Innovation, R&D and Opportunities in the Australian Space Industry

Space is now open for business, and Australia has the opportunity to become a genuine global player in this multi-billion-dollar industry. While existing assistance measures available to the sector – such as the R&D Tax Incentive and the imminent National Reconstruction Fund - are important, securing Australia’s position in the growing global space industry will require a greater level of targeted support.

The size of the global space sector – and therefore the opportunity for Australia - is enormous. The World Economic Forum estimates the industry’s value at more than US$469 billion, of which more than US$224 billion was generated by the private sector in 2021. As it continues to grow, Morgan Stanley estimates the sector’s global revenue will reach US$1 trillion by 2040.

So, how well placed is the Australian industry to capitalise on this pivotal strategic opportunity? What support measures are currently in place and what else does the sector need in order to compete globally?

In this article, we explore:

  • The current state of play in Australia’s space ecosystem
  • Opportunities, risks and challenges for the Australian space industry
  • Support for innovation and Research and Development (R&D) in the Australian space industry.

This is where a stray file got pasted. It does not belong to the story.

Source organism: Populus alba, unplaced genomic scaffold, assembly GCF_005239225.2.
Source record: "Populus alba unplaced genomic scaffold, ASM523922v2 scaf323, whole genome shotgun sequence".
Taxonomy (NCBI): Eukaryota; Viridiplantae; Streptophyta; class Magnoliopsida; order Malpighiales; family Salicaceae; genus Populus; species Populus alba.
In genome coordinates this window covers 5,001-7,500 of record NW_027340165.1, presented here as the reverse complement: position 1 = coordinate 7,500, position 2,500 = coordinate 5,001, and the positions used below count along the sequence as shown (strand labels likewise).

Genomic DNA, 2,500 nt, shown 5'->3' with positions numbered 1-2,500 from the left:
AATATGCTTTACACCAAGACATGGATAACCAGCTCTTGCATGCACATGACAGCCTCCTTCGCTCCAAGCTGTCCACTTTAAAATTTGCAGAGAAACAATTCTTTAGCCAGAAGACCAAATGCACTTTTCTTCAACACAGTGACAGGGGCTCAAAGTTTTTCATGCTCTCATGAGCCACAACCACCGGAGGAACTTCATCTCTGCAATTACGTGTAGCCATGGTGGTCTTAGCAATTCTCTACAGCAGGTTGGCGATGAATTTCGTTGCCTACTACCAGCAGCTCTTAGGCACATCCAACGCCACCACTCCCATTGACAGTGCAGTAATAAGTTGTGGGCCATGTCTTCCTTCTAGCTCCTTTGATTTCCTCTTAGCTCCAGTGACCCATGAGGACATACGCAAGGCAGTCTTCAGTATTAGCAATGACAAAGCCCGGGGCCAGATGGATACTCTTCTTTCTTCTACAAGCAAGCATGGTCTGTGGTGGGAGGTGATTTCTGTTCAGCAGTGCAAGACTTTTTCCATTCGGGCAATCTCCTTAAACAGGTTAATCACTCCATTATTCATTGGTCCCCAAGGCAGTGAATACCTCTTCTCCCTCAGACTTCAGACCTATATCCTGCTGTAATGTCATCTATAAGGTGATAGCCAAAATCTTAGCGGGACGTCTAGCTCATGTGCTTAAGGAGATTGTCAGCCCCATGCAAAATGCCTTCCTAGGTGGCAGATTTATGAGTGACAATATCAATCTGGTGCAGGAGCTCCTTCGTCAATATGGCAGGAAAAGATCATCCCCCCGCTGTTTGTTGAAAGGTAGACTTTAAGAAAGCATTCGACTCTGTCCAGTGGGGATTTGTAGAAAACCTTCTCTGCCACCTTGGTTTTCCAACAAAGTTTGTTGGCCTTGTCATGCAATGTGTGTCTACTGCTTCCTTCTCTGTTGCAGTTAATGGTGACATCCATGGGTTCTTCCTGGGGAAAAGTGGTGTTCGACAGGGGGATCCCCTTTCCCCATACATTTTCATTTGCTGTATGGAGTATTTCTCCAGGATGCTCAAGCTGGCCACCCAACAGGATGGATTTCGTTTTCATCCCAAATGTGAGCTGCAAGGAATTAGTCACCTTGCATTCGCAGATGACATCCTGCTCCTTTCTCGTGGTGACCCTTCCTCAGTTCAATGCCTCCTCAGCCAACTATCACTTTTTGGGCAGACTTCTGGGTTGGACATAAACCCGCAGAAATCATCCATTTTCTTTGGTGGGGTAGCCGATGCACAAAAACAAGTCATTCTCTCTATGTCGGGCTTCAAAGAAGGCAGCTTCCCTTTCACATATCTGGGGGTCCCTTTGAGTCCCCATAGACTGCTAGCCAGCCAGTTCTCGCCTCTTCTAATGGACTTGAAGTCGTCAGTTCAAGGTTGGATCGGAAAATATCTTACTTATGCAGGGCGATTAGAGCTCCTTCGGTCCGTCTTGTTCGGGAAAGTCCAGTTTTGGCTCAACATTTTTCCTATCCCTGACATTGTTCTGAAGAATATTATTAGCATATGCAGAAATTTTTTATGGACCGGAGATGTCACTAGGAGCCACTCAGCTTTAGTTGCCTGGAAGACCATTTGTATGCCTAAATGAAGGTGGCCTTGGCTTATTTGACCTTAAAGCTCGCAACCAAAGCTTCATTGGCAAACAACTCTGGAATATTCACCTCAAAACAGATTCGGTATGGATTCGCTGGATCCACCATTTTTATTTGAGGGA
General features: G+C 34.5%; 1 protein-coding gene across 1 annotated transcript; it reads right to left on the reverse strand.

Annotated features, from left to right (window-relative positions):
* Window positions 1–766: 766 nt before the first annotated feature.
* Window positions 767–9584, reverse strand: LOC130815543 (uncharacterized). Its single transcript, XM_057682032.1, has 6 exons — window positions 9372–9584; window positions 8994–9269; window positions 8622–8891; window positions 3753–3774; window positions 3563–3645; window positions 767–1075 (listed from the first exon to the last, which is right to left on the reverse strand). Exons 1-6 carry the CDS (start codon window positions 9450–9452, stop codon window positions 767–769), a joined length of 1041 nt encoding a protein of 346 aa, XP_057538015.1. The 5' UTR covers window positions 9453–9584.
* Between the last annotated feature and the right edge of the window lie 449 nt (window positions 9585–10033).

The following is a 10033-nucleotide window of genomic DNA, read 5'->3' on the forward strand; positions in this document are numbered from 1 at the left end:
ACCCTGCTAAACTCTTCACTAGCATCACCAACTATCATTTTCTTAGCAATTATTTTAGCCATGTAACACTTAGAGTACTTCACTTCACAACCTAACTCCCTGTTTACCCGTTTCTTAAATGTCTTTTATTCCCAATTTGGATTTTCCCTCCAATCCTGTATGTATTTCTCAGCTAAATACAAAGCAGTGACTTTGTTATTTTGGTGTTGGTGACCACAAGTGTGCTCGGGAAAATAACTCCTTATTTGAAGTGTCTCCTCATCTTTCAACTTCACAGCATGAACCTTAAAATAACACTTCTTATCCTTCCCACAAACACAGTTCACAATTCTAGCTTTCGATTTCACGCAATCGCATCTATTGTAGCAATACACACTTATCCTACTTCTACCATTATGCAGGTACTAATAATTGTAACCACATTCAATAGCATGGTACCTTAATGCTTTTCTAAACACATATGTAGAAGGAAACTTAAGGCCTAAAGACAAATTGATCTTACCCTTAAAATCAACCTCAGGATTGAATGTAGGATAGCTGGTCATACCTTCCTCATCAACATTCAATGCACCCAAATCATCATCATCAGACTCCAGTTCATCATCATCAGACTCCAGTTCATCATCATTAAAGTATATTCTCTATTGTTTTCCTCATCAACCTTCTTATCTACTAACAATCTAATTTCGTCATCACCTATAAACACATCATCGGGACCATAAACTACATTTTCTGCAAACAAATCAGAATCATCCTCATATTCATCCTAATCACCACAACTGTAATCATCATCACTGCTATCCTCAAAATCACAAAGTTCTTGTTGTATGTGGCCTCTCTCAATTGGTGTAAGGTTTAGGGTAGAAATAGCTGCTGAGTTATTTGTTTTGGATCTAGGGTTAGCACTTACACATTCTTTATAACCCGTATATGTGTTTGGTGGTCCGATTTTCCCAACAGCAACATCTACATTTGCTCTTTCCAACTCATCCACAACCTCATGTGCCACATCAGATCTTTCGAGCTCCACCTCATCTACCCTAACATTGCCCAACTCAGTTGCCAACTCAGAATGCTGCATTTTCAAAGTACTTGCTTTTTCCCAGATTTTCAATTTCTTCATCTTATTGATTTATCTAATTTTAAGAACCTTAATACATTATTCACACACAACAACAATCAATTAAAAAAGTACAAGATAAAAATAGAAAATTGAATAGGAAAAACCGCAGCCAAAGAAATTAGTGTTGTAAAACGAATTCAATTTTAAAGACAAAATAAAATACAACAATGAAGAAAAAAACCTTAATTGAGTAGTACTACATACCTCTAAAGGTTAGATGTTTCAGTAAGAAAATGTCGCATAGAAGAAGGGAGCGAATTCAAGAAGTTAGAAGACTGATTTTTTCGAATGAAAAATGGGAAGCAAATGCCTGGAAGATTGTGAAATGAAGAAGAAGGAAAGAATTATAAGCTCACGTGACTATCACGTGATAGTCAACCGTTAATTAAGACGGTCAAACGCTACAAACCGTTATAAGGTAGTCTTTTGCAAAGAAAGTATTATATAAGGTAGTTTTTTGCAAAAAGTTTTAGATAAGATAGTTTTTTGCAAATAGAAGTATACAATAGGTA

Australia’s space ecosystem – the current state of play

Australia is home to an innovative and growing space ecosystem, which can proudly boast expertise in small satellites, robotics, hypersonics, and an emerging launch capability. As a result, our space industry is already worth AUD$4 billion to the Australian economy and provides 10,000 jobs – a strong contribution for a relatively young industry.

However, Australia can and should be targeting greater than a one per cent share of the industry’s global market value. A strong space sector generates economic benefits in other sectors – for example, medicine, agriculture and renewables – through technology development and improved Earth observation.

The previous Federal Government recognised this with a range of support, including:

  • The establishment of the Australian Space Agency in 2018
  • The Modern Manufacturing Initiative grants program, which awarded:
    • $52 million to the Australian Space Manufacturing Network to develop a manufacturing and test hub for launch vehicles
    • $20 million to the Australian Space Manufacturing Hub in Adelaide
    • $23.6 million to the Australian Satellite Manufacturing Hub.